• Necrosis of the toes
    • Acute DIC
      • Clinical findings
      • Multiple bleeding sites
      • Ecchymoses of skin, mucous membranes
      • Visceral hemorrhage
      • Ischemic tissue
    • Chronic DIC
      • Clinical findings
      • Signs of deep venous or arterial thrombosis or embolism
      • Superficial venous thrombosis, especially without varicose veins
      • Multiple thrombotic sites at the same time
      • Serial thrombotic episodes
    • Purpura fulminans
    • Purpura fulminans of a child's leg
    • Necrosis - of a child's toes
    • Laboratory Findings
    • Markedly decreased Protein C Markedly decreased Antithrombin III (AT III) Normal or decreased Fibrinogen Markedly increased Fibrin degradation products (FDP) Increased Activated partial thromboplastin time (APTT) Increased Prothrombin time (PT) Markedly decreased Platelet count Result Test
    • Different Diagnosis
      • Liver disease
      • Vitamin K deficiency
      • Sepsis
      • TTP ( Thrombotic thrombocytopenic purpura )
    • Liver disease
      • Liver disease may prolong both the PT and PTT, but fibrinogen levels are usually normal, and the platelet count is usually normal or only slightly reduced.
      • Severe liver disease may be difficult to distinguish from DIC.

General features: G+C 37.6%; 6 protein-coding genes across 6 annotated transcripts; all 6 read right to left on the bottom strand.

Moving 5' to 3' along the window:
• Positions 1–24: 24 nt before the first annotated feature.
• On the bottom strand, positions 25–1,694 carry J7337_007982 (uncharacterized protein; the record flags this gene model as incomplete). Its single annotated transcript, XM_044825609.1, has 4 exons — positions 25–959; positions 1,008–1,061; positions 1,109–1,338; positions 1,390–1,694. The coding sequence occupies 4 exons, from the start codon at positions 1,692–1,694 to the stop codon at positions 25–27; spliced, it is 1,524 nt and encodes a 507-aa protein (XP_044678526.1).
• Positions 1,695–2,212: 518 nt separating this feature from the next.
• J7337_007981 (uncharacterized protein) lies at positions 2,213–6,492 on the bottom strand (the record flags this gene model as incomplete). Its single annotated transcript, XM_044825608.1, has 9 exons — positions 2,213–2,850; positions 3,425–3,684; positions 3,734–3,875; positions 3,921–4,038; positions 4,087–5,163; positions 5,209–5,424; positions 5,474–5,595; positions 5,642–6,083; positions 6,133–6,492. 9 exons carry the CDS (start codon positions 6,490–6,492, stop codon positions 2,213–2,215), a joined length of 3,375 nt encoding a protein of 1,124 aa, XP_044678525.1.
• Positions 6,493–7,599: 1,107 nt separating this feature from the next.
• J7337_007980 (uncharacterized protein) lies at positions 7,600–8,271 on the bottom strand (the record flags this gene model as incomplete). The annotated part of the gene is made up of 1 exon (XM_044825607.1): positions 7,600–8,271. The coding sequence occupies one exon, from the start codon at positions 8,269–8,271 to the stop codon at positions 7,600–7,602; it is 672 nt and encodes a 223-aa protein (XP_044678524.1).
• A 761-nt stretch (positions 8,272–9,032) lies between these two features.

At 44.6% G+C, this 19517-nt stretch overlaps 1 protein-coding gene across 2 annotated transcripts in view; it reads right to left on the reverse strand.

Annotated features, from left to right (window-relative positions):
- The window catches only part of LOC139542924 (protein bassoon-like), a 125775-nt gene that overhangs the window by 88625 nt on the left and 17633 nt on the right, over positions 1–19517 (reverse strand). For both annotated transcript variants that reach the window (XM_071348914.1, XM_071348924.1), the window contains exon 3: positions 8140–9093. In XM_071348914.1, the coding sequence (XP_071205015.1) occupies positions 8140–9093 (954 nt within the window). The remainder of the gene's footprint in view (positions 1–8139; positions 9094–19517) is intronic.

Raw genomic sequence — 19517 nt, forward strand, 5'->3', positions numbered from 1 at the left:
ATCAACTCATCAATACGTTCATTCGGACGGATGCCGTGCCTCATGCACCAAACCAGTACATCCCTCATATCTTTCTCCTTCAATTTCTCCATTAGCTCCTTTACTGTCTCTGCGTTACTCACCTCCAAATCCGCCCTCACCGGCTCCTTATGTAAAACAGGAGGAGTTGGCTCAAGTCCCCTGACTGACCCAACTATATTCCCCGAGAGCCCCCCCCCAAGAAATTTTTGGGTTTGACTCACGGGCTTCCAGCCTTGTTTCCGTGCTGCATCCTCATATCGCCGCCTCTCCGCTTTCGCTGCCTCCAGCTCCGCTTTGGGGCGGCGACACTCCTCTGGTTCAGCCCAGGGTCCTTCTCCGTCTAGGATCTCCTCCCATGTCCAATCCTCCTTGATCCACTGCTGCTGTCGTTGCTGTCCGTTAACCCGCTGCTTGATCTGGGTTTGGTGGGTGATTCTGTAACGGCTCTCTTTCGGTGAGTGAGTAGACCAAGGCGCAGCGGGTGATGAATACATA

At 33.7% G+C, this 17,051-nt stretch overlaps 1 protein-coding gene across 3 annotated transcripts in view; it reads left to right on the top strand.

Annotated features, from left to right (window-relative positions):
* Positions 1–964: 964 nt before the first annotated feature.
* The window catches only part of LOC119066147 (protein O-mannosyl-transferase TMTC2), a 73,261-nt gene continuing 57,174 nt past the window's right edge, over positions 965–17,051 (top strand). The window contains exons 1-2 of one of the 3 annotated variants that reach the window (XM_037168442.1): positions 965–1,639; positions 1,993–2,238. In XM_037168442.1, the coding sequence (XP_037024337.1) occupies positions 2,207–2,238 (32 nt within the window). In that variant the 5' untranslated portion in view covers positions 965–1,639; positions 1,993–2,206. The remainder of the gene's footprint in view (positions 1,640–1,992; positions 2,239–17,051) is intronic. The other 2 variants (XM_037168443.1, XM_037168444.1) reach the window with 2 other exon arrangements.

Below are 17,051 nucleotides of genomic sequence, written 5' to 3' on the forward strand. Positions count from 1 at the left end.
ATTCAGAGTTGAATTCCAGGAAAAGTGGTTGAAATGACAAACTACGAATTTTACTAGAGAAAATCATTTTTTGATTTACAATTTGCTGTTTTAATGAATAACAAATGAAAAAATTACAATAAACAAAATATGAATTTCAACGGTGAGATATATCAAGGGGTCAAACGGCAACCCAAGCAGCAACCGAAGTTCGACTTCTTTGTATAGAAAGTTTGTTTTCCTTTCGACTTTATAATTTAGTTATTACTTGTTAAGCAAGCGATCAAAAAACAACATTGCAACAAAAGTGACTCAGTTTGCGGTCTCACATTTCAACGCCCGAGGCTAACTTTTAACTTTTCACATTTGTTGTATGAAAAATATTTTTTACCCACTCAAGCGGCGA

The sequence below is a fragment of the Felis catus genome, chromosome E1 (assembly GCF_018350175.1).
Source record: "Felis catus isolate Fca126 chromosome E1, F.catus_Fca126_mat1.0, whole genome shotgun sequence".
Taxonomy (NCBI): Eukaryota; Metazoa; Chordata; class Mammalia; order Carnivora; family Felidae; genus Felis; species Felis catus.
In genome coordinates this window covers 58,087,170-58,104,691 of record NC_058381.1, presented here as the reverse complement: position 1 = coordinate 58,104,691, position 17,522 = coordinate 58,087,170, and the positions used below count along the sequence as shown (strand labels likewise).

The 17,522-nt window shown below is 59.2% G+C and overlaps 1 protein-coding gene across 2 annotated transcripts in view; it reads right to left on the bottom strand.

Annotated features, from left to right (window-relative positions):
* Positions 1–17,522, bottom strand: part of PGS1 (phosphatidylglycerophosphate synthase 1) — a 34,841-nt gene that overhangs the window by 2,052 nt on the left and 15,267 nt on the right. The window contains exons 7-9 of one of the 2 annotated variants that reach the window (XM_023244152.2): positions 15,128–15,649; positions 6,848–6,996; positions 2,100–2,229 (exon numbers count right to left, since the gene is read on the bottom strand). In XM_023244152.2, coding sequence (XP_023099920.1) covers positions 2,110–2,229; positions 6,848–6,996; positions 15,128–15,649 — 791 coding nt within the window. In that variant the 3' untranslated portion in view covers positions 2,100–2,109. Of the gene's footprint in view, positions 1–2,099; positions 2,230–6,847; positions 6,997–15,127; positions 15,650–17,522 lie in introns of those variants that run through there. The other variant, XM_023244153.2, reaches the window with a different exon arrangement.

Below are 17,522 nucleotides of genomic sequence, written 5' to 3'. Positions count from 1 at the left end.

• Vitamin K deficiency
      • Vitamin K deficiency will not affect the fibrinogen level or platelet count and will be completely corrected by vitamin K replacement.
    • Sepsis
      • Sepsis may produce thrombo-cytopenia, and coagulopathy may be present because of vitamin K deficiency. However, in these cases, the fibrinogen level should be normal.
    • TTP (Thrombotic thrombocytopenic purpura )
      • TTP may produce fever and MAHA ( microangiopathic hemolytic anemia ). However, fibrinogen levels and other coagulation studies should be normal.
    • Treatment
      • Treatment of the underlying disorder
      • Replacement therapy
      • Heparin therapy
      • Other Treatment
    • Treatment of the underlying disorder
      • The primary focus should be the diagnosis and treatment of the underlying disorder that has given rise to DIC.
      • Treatment of the underlying disease is the mainstay of management of either acute or chronic DIC. Avoid delay treat vigorously (eg, shock, sepsis, obstetrical problems).
    • Replacement therapy
      • Coagulation factor deficiency require replacement with FFP (fresh frozen plasma).
      • Platelet transfusion should be used to maintain a platelet count greater than 30000/μl, and 50000/μl.